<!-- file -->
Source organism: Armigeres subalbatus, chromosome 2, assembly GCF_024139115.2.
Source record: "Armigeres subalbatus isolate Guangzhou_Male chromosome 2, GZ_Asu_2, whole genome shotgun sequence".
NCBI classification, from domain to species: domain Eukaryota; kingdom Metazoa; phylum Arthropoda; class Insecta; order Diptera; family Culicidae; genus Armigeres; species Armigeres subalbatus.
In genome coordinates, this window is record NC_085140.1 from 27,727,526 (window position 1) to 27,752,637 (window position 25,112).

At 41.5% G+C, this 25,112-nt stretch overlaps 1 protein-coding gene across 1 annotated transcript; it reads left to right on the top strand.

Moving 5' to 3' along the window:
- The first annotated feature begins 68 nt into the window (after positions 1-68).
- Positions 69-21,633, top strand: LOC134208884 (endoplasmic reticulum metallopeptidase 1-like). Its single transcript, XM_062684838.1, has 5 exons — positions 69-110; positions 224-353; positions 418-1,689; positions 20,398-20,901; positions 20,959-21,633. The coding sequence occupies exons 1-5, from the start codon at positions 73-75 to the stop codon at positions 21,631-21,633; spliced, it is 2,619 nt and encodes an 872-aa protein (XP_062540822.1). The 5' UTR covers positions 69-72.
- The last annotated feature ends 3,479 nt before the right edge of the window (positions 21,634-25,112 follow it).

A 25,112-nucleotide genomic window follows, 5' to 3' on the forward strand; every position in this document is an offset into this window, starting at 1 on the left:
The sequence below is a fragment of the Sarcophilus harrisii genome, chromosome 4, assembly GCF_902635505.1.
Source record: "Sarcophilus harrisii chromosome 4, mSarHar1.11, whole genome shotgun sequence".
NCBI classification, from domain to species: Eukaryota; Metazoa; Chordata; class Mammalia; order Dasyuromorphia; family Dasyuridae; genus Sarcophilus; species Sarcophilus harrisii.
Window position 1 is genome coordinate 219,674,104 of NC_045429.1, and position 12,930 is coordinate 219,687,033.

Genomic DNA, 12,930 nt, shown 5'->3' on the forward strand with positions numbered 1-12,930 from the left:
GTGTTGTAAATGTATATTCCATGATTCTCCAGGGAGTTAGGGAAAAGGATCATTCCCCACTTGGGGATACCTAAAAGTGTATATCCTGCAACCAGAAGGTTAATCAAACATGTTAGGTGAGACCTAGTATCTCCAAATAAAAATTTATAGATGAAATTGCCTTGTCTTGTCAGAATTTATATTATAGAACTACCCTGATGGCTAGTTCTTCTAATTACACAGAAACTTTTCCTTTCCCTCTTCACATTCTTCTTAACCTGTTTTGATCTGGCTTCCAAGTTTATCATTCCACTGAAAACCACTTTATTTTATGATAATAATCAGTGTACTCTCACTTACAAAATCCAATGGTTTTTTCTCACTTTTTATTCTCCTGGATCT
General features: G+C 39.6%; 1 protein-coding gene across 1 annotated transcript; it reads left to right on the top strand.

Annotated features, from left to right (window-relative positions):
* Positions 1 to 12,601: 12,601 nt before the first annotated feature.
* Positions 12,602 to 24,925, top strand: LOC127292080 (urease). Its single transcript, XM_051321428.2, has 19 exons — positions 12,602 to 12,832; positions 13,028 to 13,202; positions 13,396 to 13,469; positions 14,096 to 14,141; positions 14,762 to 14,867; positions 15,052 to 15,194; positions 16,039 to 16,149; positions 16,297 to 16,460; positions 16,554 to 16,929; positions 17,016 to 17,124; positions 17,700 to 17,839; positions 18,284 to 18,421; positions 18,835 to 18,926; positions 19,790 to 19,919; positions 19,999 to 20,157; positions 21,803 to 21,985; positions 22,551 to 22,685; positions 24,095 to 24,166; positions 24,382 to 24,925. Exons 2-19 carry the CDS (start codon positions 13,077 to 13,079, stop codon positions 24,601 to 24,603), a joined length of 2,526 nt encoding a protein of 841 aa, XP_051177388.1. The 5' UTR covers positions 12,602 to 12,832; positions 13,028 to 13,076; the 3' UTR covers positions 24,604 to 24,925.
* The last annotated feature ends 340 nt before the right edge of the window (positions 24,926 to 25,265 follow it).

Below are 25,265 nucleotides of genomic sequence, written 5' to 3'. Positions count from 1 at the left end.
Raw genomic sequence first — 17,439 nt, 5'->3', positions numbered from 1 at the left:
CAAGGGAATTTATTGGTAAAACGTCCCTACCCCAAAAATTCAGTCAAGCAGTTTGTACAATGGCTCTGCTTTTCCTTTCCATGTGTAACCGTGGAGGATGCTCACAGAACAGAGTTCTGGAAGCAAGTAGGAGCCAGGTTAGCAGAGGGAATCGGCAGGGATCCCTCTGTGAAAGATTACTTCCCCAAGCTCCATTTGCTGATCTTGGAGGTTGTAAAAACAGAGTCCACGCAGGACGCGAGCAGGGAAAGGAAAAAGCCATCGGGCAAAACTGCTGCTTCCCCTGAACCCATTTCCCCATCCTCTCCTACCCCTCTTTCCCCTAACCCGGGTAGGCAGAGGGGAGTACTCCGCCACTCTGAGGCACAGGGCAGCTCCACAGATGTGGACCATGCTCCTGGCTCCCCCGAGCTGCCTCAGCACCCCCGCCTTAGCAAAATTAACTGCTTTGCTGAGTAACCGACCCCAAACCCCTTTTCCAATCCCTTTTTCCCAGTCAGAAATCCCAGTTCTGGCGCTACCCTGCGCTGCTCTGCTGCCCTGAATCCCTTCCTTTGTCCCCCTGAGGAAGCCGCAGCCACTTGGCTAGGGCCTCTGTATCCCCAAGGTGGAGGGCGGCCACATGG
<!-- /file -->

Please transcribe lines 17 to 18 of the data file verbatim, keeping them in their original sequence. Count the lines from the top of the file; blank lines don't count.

General features: G+C 39.6%; 1 protein-coding gene across 1 annotated transcript; it reads left to right on the top strand.

Annotated features, from left to right (window-relative positions):